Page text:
Pavlovich v. Superior Court of Santa Clara County, Cal. App. Ct., No. H021961, 8/7/01

Turner I, 512 U.S. at 662.

Universal City Studios, Inc. v. Reimerdes, 111 F. Supp. 2d 346 (S.D.N.Y. 2000).


- (2001), `DVD Frequently Asked Questions (and Answers)'. DVD Demystified, October 6, 2001 <>.

- (2001), `Digital Versatile Disc'. Whatis?com, July 25, 2001

- (2001), `True Stories: Prime Suspect', Linux User, Issue 10 - May 2001 <>.

- (1998), `What is Encryption?', In BBC News, February 20, 1998 <>

- (2001), `German Court Upholds Ruling Against AOL', The Nando Times, March 9, 2001

2600 Quarterly (2000), Father and Son Arrested, January 25, 2000 <>.

2600 Quarterly (2001), DVD Lawsuit Archive, 2001 <>.

Bainbridge, D (1999), Intellectual Property, Fourth Edition, London, Pitman Publishing.

Benkler, Y and Lessig, L (2001), Brief of Amici Curiae in Support of Appellant, Jan. 26, 2001, Universal v. Reimerdes. January 26, 2001 <>.

Bing, J (2000), A Legal Perspective on the Norwegian DeCSS Case, 25 January 2000 <>.

Caldwell, C (2002), `Illegal Prime', The Prime Glossary, <>.

Case Comment (2001a),`United States: Injunction Against Posting of DeCSS Affirmed; DMCA Held Constitutional', World E-Commerce & IP Report, 1(15), pp.9-10.

Case Comment (2001b),`United States: Injunction Barring Web Posting of DECSS is Unconstitutional Prior Restraint on Speech', World Internet Law Report, 2(12), pp.28-29.

Case Comment (2002), `United States: Injunction Against Posting of DECSS Affirmed', World Internet Law Report, 3(1), pp.23-24.

Costello, S (2001), `Seven lines of code can crack DVD encryption', CNN-IDG, March 13, 2001 <>.

D'Ambrise, R (1997), A Closer Look at DVD,

DeCSS Central. CSS and DeCSS <>.

Downing, R (2001),`US: Illegal Copying of DVDs', Practical Law Companies (PLC) 12(9), p.5.

Electronic Frontiers Foundation (2000), Letter from US DVD-CCA's Attorney to Norway Prosecutor. January 4, 2000. <>.

Electronic Frontiers Foundation (2001), Publisher Appeals Injunction Against News Story. 19 January 2001. <>.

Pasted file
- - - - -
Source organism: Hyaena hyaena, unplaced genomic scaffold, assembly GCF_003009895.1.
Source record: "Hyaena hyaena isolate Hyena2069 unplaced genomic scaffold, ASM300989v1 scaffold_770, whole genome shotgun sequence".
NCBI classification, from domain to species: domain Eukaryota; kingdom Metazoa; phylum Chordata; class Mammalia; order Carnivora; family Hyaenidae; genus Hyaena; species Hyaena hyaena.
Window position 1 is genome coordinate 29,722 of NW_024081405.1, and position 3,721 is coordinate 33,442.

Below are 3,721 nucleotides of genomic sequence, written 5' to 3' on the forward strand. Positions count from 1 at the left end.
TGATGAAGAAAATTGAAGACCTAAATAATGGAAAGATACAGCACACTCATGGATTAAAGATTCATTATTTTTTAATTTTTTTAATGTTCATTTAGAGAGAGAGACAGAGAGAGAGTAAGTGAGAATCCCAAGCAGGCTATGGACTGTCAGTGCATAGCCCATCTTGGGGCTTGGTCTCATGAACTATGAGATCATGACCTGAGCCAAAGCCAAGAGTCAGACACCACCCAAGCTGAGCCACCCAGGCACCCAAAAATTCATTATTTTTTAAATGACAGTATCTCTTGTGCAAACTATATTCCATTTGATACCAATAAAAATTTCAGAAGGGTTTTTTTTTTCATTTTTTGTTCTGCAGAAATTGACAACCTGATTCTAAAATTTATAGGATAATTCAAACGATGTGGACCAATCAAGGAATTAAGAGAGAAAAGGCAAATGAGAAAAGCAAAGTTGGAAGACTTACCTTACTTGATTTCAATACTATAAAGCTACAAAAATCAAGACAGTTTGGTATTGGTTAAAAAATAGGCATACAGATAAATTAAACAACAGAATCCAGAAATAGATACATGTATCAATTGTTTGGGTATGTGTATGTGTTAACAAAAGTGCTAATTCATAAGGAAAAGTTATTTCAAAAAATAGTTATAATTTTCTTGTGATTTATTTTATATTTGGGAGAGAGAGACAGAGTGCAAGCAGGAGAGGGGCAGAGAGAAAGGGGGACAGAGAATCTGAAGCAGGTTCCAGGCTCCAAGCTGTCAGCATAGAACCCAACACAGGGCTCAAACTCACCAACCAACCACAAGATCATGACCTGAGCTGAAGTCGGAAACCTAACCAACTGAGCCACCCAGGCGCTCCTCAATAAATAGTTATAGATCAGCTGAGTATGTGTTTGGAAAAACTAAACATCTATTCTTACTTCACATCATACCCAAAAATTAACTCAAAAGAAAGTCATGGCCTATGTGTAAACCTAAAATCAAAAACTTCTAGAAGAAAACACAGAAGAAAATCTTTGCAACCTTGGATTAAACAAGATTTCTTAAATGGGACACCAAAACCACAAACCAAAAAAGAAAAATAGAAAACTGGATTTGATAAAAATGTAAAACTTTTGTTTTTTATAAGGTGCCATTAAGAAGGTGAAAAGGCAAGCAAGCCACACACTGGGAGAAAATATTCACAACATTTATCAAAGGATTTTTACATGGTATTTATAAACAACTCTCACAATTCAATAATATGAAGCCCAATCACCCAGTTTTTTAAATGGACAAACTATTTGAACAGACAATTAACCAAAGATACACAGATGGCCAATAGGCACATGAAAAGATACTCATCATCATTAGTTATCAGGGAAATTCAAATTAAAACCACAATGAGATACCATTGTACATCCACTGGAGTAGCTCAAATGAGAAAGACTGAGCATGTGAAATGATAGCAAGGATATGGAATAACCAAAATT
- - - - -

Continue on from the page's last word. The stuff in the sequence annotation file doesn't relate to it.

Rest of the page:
Electronic Frontiers Foundation (2002a), Norway Indicts Teen Who Published Code Liberating DVDs, January 10, 2002. <>.

Electronic Frontiers Foundation (2002b), 2600 Magazine 2nd Cir. En Banc Appeal. Jan 14, 2002: <>.

Council of Europe. Directive 2001/29/EC of the European Parliament and of the Council of 22 May 2001 on the harmonisation of certain aspects of copyright and related rights in the information society, Official Journal L 167, 22/06/2001. Article 6 (1). <!celexapi!prod!CELEXnumdoc&lg=EN&numdoc=32001L0029&model=guichett>

Evers, J (1999), `E-commerce encryption now vulnerable?' CNN Interactive, August 30, 1999. <>.

Fraunhofer Institut (1999), MPEG Audio Layer-3. 1999. <>.

Froomkin, D (1998), `Deciphering Encryption', Washington Post Online, May 8, 1998. <>.

Gailly, J P (1999), comp.compression Frequently Asked Questions. September 5, 1999

Greene, T (2001),`World's First DeCSS Executable Prime Number', The Register, September 11, 2001 <>.

Kaplan, C S (2000), `DVD Case Will Test Reach of Digital Copyright Law', Cyber Law Journal Weekly, July 14, 2000. <> .

Kelly, J S (2000), `Interview with Jon Johansen', Linux World, January 2000

Kesden, G (2000), Content Scrambling System, December 6, 2000

King, D (2001), DVD Video Ten Times More Popular than CD, 22 January 2001 <>.

Levy, S (2001), Crypto: Secrecy & Privacy in the New Code War, London, Penguin Books.

Movies UK. DVD Regions <>.

Moving Picture Experts Group, About MPEG, September 1998 <> .

Parker, D (1999), `Cease and DeCSS: DVD's Encryption Code Cracked', Emedia Industry News, November 4, 1999 <>.

Patrizio, A (1999a), `DVD's Fragmented Future', Wired News, August 30, 1999 <,1282,21497,00.html>.

Patrizio, A (1999b), `DVD Piracy: It Can Be Done', Wired News, November 1, 1999. <,1412,32249,00.html>.

Patrizio, A (1999c), `Why the DVD Hack Was a Cinch', Wired News, November 2, 1999 <,1282,32263,00.html>.

Pearson, H E (2000), `Open Source: The Death of Proprietary Systems?' Computer Law & Security Report (CLSR), 16(3), pp.151-156.

Seltzer, W (2002), `Openlaw DVD Roadmap', Berkman Center's Openlaw <>.

SirMontego (2000), `DVD Regions Explained', Epinions, April 26 2000

Suthersanen, U (2001/02) `Napster, DVD and All That: Developing a Coherent Copyright Grid for Internet Entertainment', Yearbook of Copyright & Media Law (YC & ML), 6, 207-250.

Thomas, A (2000), `DVD Encryption: DeCSS', Entertainment Law Review (Ent. LR), 11(6), pp.135-137.

Touretzky, D S (2000a), Gallery of CSS Descramblers <>.

Touretzky, D S (2000b), Source vs. Object Code: A False Dichotomy. July 25, 2000

UK Patents Office (2002), Draft Amendments to the 1988 Act covering the main changes proposed to implement Directive 2001/29/EC. August 13, 2002 <>.

US Copyright Office (2000), Rulemaking on Exemptions from Prohibition on Circumvention of Technological Measures that Control Access to Copyrighted Works. October 28, 2000 <>.

Vitaliano, F (1997), `DVD, The Bad, The Ugly, and The Digital Pits', 21st Impact, 1997 <>.

Wallace, J, Mangan, M (1997), Sex, Laws and Cyberspace, New York, 1st Owl Books, 1997.


This prime number can be turned into DeCSS:


This is the Perl script which automates the process:


# Public domain. Questions to Jamie McCarthy,

use LWP::Simple;

use Math::BigInt;

my $html = get(`');

my($prime) = $html =~ m{<blockquote>([^<] )</blockquote>};